IT project man­age­ment mat­ters as the 2010 Wall Street “flash crash” showed

Financial Mirror (Cyprus) - - FRONT PAGE -

On April 22, a fu­tures con­tract trader based in Lon­don was ar­rested af­ter the US au­thor­i­ties ac­cused him of con­tribut­ing to the 2010 Wall Street “flash crash” that caused a loss of $800 bln.

The tech­nique used is known as spoof­ing and this in­ci­dent brings about the i mpor­tance of sys­tems and con­trols em­ployed by the Elec­tronic Trad­ing Sys­tems (ETS) to stop th­ese or­ders prior to sub­mis­sion for ex­e­cu­tion, as well as the re­spon­si­bil­i­ties of the fi­nan­cial in­sti­tu­tions pro­vid­ing such ser­vices.

“This is like some­thing out re­mark­able story,” the BBC’s Pe­ston said.

“The al­le­ga­tion is that he was send­ing what are known as spoof or­ders to sell fu­tures con­tracts on the US stock mar­ket. He would drive the price of the stock down... then with­draw the sell or­ders, but the price would al­ready have fallen. He would then buy the or­ders back and guar­an­tee a profit for him­self. Ac­cord­ing to the charge sheet, he did th­ese thou­sands and thou­sands of times over many years.

“This is an amaz­ing in­sight into the way com­put­ers have com­pletely trans­formed the stock mar­ket busi­ness,” Pe­ston con­tin­ued. The trader had made a stag­ger­ing profit of $40 mln. This in­ci­dent raised two main is­sues for all fi­nan­cial ser­vices com­pa­nies:

First, the reg­u­la­tor’s pri­mary con­cern is to en­sure fi­nan­cial sta­bil­ity of the mar­kets and pro­tec­tion of in­vestors by en­sur­ing or­derly trad­ing.

Sec­ond, the im­por­tance of IT Project Man­age­ment for Fi­nan­cial Ser­vices com­pa­nies and the im­ple­men­ta­tion of the of a thriller eco­nomics - it’s a most edi­tor Robert guide­lines per­tain­ing to Sys­tems and Con­trols.

In to­day’s fi­nan­cial world, a client’s or­der to buy or sell a fi­nan­cial in­stru­ment will seam­lessly flow through sev­eral stages and most likely be dealt by dif­fer­ent Fi­nan­cial Ser­vices com­pa­nies, each pro­vid­ing a spe­cific ser­vice in dif­fer­ent parts of the world prior to its ex­e­cu­tion and fi­nal set­tle­ment. The Euro­pean watch­dog ESMA has is­sued guide­lines on how the Fi­nan­cial Ser­vices com­pa­nies’ ETS should be or­gan­ised, as well as al­lo­cated re­spon­si­bil­i­ties be­tween them while pro­cess­ing client’s trans­ac­tions. In a nut­shell, th­ese guide­lines dic­tate re­quire­ments on:

1. The suit­abil­ity of trad­ing sys­tems.

Sys­tems should be pro­cured based on a for­malised gov­er­nance process. Fur­ther to be­ing fit for pur­pose, sys­tems should em­bed com­pli­ance and risk man­age­ment prin­ci­ples. Their ca­pac­ity and re­liance should be sized to meet de­mand, se­cu­rity in­de­pen­dently cer­ti­fied, and ar­chive records to the ex­tent of be­ing able to re­con­struct any trans­ac­tion.

2. Fair and or­derly trad­ing.

Pre- and post-trade con­trols should be in place to limit ac­cess and in­ter­ven­tion of trans­ac­tions, lim­it­ing par­tic­i­pants of or­der en­try book and min­imis­ing op­er­a­tional risk.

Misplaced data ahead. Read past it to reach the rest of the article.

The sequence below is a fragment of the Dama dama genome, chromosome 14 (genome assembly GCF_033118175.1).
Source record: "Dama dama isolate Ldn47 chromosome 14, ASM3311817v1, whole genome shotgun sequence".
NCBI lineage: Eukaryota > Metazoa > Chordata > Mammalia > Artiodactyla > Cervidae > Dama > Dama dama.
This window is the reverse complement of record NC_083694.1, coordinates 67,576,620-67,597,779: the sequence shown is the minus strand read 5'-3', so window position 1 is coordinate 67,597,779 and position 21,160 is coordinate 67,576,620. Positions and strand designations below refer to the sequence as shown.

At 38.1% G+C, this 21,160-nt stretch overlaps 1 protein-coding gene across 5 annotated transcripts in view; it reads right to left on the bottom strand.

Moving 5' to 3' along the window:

3. Pre­vent­ing mar­ket abuse.

Known pat­terns of mar­ket abuse such as ping or­ders, quote stuffing, mo­men­tum ig­ni­tion, lay­er­ing and spoof­ing should be de­tected and re­stricted.

4. The

pro­vi­sion

6. Suit­able

of

Di­rect Mar­ket

5. Busi­ness con­ti­nu­ity.

testing method­ol­ogy.

stages

such

Ac­cess.

Fi­nan­cial Ser­vices com­pa­nies of­fer­ing DMA to their clients have the re­spon­si­bil­ity to mon­i­tor the ac­tiv­ity of their clients and the autho­ri­sa­tion to sur­vey their IT in­fra­struc­ture as well as in­ter­vene on trans­ac­tions

A dis­as­ter re­cov­ery plan should be in place with spec­i­fied re­cov­ery op­tions and du­ra­tion, duly tested.

Proper doc­u­mented as unit, sys­tem, user test scripts for all ac­cep­tance testing.

Man­ag­ing an ETS project for a Fi­nan­cial Ser­vices com­pany re­quires a knowl­edge­able and ex­pe­ri­enced project manager that will guide the team through a sound project cy­cle.

Spec­i­fy­ing de­liv­er­ables, bud­get and time­frames cou­pled with good un­der­stand­ing of what is read­ily avail­able in the mar­ket, ca­pa­bil­i­ties and solid un­der­stand­ing of hard­ware, soft­ware and com­mu­ni­ca­tions are the main char­ac­ter­is­tics of a good project manager. Last but not least, the project manager should have a thor­ough un­der­stand­ing of the busi­ness model of the Fi­nan­cial Ser­vices com­pany and a good in­sight of prod­uct and ser­vices to be sold and the tar­get mar­kets. A project cy­cle should in­clude the fol­low­ing seven steps:

De­fine the pro­cesses that need to be

1. Busi­ness anal­y­sis.

au­to­mated.

2. Sys­tem ar­chi­tec­ture.

High level de­sign of the sys­tem in­clud­ing in­fra­struc­ture, soft­ware, net­work­ing and in­te­gra­tion with in­ter­nal and ex­ter­nal sys­tems. for each sub­re­quire­ments

3. Devel­op­ment of sys­tem re­quire­ments

sys­tem. Scope and de­velop de­tail spec­i­fy­ing ex­pected de­liv­er­ables.

En­gag­ing ex­ter­nal IT com­pa­nies for the pro­vi­sion, im­ple­men­ta­tion, train­ing, cer­ti­fi­ca­tion as per re­quire­ments

4. Pro­cure­ment.

5. Testing.

6.

Roll­out.

7. Op­er­a­tion.

8. Au­dit.

sys­tem

Per­form­ing unit, sys­tem and user ac­cep­tance testing based on scripts de­vel­oped by the busi­ness anal­y­sis team to en­sure that the func­tion­al­ity is as ex­pected.

Ar­rang­ing for tak­ing live the sys­tem and mon­i­tor­ing op­er­a­tion.

Day to day op­er­a­tion of the sys­tem with ex­cep­tion re­port­ing.

As­sess­ment of the project and its re­sults to de­duce whether it met its ini­tial ob­jec­tives within the time­frame and bud­get and qual­ity.

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